10 foot SWATH

Discussion in 'Boat Design' started by amaurer, Jun 30, 2009.

  1. amaurer
    Joined: Jun 2009
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    amaurer Junior Member

    Hello all. Looking through this forum, I bet my thread title has already raised the alarm - seems like you guys get the occasional nut asking about SWATHs. Allow me to be the latest... bear with me!

    Here's my problem - I'm building a small autonomous boat, a robot basically. My project is solar powered so the the deck area needs to be ~8 x 10 feet and the more separation between the deck and the Deep Blue Electrolyte (sea), the better. On the face of it, I'd choose a catamaran for simplicity, but in the event of a capsize the vessel needs to be able to right itself using active ballast tanks in the hulls. With 600 pounds of batteries in the keels, this is difficult - I've written a few scripts to simulate the recovery plan and cats are realllly problematic .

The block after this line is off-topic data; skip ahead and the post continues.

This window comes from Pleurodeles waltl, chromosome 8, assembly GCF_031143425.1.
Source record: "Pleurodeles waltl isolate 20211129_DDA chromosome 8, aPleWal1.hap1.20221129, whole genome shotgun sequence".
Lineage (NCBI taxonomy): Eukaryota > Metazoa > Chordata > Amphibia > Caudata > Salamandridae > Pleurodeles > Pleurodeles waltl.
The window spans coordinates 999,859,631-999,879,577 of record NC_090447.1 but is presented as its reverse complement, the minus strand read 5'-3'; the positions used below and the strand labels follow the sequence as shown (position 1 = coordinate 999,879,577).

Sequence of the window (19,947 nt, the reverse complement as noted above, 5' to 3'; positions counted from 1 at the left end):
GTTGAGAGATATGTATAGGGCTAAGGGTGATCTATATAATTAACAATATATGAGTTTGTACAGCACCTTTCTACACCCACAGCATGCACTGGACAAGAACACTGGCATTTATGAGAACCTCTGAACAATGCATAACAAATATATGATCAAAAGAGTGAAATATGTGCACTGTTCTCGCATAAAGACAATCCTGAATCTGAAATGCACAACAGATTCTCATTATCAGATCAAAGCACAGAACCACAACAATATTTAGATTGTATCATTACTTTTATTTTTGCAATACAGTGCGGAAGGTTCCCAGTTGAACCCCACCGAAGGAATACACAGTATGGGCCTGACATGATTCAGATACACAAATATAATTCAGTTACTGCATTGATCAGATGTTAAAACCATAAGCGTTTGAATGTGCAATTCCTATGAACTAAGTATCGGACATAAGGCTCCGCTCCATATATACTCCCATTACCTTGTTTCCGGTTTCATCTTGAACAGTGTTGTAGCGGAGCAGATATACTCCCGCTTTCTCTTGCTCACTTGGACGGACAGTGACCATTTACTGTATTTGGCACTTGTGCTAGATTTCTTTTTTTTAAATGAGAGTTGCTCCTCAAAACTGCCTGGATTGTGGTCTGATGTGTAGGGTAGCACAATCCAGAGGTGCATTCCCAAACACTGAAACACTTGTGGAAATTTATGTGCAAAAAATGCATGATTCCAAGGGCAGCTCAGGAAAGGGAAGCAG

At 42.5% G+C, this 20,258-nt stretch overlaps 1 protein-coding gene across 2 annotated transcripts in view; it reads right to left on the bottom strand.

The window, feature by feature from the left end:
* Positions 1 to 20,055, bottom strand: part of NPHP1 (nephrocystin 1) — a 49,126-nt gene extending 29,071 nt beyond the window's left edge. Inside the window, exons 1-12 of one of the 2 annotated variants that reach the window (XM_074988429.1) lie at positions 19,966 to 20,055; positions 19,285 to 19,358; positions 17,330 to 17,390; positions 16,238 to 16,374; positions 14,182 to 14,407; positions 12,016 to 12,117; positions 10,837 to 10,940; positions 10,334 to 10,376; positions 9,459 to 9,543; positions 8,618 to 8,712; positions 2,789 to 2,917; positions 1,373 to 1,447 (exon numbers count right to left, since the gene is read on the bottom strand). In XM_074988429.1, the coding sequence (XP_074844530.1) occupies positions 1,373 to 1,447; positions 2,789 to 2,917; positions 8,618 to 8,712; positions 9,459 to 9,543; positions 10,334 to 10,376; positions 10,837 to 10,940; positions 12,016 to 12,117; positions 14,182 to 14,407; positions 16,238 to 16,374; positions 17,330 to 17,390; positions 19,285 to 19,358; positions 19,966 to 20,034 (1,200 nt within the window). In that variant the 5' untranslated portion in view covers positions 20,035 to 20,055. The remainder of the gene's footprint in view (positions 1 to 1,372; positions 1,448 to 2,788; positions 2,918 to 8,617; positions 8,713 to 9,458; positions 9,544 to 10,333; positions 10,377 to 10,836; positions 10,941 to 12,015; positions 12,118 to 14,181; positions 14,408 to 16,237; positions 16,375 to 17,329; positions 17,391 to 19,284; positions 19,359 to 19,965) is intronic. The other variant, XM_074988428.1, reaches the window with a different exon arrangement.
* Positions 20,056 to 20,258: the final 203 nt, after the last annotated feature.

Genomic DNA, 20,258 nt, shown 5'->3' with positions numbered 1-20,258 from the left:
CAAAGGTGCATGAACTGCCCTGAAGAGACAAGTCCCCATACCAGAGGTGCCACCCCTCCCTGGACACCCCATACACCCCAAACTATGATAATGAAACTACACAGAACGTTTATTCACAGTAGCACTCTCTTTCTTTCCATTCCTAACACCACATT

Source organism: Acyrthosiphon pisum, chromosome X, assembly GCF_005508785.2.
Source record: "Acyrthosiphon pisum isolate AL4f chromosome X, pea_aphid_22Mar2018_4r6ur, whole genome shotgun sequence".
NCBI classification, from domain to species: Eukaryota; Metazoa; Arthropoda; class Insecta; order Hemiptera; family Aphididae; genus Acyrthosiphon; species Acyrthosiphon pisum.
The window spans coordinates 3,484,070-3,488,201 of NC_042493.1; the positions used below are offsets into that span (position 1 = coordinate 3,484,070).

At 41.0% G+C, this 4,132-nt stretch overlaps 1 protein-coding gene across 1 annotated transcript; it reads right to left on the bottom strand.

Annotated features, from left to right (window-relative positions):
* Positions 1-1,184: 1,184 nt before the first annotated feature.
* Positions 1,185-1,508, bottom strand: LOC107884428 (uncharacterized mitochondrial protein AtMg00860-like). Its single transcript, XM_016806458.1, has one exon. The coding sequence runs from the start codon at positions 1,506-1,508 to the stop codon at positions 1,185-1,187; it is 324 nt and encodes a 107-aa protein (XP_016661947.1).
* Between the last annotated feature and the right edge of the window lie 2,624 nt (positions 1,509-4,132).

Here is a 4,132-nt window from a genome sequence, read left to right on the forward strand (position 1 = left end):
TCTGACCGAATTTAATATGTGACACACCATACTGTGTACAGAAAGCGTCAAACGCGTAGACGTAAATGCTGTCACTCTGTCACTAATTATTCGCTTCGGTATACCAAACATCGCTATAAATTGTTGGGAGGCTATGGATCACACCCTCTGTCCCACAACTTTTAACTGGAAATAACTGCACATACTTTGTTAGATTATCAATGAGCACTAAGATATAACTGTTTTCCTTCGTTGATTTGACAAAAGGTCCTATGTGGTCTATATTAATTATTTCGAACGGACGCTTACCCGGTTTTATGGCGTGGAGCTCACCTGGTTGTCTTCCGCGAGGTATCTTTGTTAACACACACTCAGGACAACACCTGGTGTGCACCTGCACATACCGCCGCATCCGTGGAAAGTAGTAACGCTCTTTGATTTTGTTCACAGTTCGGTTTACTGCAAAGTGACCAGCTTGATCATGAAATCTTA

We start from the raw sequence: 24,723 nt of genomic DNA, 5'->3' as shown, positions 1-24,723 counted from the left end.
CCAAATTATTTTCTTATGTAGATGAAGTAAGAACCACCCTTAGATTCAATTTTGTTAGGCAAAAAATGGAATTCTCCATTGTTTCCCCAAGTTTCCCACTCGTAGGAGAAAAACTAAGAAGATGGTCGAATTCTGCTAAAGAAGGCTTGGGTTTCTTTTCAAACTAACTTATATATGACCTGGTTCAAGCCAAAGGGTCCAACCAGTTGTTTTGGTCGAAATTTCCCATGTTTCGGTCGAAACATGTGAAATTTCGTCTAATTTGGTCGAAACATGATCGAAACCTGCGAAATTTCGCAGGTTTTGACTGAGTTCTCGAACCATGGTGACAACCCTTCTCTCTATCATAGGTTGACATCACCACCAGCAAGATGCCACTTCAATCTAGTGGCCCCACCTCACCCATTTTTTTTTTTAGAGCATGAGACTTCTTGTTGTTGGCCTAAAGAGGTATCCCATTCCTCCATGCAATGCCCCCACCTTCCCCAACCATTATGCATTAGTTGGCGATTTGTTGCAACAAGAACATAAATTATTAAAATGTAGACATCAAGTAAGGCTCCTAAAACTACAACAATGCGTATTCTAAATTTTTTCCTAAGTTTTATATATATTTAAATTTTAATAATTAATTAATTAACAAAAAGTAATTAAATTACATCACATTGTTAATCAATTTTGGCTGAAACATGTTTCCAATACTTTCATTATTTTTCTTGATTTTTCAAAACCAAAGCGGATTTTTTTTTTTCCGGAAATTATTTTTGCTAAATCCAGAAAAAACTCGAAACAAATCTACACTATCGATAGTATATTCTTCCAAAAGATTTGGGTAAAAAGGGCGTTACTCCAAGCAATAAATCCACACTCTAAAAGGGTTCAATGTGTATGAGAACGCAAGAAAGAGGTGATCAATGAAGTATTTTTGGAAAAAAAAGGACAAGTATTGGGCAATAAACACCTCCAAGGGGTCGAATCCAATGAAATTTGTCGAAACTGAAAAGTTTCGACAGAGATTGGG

Now SWATH, on the other hand, rights quite readily, especially with a little ballast helping it.

    Thats straightforward enough, but as you might expect power is at a tremendous premium on a solar boat like this, so I've really been struggling with the "SWATH efficiency problem". The reason I'm calling it a "problem" is while there is consensus that SWATHs are less efficient than conventional designs, my design is hanging out in the 4kt max speed regime, and my calculations are coming out... inconclusive... as to how handicapped a SWATH design would be.

    I'm an aeronautical engineer, so while I like to consider myself bright, shipbuilding appear to often take a very different approach to some of the concepts I'd otherwise be familiar with.